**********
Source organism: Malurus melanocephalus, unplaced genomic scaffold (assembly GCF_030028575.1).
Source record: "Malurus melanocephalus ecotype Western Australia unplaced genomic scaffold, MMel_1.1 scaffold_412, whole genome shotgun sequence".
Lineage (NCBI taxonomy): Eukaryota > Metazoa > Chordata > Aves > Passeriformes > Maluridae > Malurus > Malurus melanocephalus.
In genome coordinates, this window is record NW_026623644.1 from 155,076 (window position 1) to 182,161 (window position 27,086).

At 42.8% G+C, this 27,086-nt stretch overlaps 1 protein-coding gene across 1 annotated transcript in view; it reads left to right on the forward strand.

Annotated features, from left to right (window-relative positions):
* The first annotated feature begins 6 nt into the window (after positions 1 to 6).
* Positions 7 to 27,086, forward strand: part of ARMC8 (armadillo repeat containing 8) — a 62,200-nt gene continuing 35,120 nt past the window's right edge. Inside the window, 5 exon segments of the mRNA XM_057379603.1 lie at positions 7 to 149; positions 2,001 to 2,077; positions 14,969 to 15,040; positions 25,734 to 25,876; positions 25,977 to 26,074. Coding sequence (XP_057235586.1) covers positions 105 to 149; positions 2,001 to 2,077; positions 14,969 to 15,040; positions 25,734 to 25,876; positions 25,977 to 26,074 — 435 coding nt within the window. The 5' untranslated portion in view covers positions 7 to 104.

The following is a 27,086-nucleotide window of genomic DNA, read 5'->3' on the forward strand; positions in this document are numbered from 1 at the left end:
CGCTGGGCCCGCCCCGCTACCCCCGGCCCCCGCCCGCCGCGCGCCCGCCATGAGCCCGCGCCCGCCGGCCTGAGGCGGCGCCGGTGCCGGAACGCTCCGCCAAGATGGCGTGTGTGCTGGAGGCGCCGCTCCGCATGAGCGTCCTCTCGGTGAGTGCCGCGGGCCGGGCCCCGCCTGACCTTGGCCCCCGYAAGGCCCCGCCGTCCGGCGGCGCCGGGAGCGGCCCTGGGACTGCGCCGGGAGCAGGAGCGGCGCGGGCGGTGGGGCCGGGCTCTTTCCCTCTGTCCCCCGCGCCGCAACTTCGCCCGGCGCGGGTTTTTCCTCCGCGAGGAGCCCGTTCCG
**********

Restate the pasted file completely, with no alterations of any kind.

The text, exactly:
Source organism: Malurus melanocephalus, unplaced genomic scaffold (assembly GCF_030028575.1).
Source record: "Malurus melanocephalus ecotype Western Australia unplaced genomic scaffold, MMel_1.1 scaffold_412, whole genome shotgun sequence".
Lineage (NCBI taxonomy): Eukaryota > Metazoa > Chordata > Aves > Passeriformes > Maluridae > Malurus > Malurus melanocephalus.
In genome coordinates, this window is record NW_026623644.1 from 155,076 (window position 1) to 182,161 (window position 27,086).

At 42.8% G+C, this 27,086-nt stretch overlaps 1 protein-coding gene across 1 annotated transcript in view; it reads left to right on the forward strand.

Annotated features, from left to right (window-relative positions):
* The first annotated feature begins 6 nt into the window (after positions 1 to 6).
* Positions 7 to 27,086, forward strand: part of ARMC8 (armadillo repeat containing 8) — a 62,200-nt gene continuing 35,120 nt past the window's right edge. Inside the window, 5 exon segments of the mRNA XM_057379603.1 lie at positions 7 to 149; positions 2,001 to 2,077; positions 14,969 to 15,040; positions 25,734 to 25,876; positions 25,977 to 26,074. Coding sequence (XP_057235586.1) covers positions 105 to 149; positions 2,001 to 2,077; positions 14,969 to 15,040; positions 25,734 to 25,876; positions 25,977 to 26,074 — 435 coding nt within the window. The 5' untranslated portion in view covers positions 7 to 104.

The following is a 27,086-nucleotide window of genomic DNA, read 5'->3' on the forward strand; positions in this document are numbered from 1 at the left end:
CGCTGGGCCCGCCCCGCTACCCCCGGCCCCCGCCCGCCGCGCGCCCGCCATGAGCCCGCGCCCGCCGGCCTGAGGCGGCGCCGGTGCCGGAACGCTCCGCCAAGATGGCGTGTGTGCTGGAGGCGCCGCTCCGCATGAGCGTCCTCTCGGTGAGTGCCGCGGGCCGGGCCCCGCCTGACCTTGGCCCCCGYAAGGCCCCGCCGTCCGGCGGCGCCGGGAGCGGCCCTGGGACTGCGCCGGGAGCAGGAGCGGCGCGGGCGGTGGGGCCGGGCTCTTTCCCTCTGTCCCCCGCGCCGCAACTTCGCCCGGCGCGGGTTTTTCCTCCGCGAGGAGCCCGTTCCG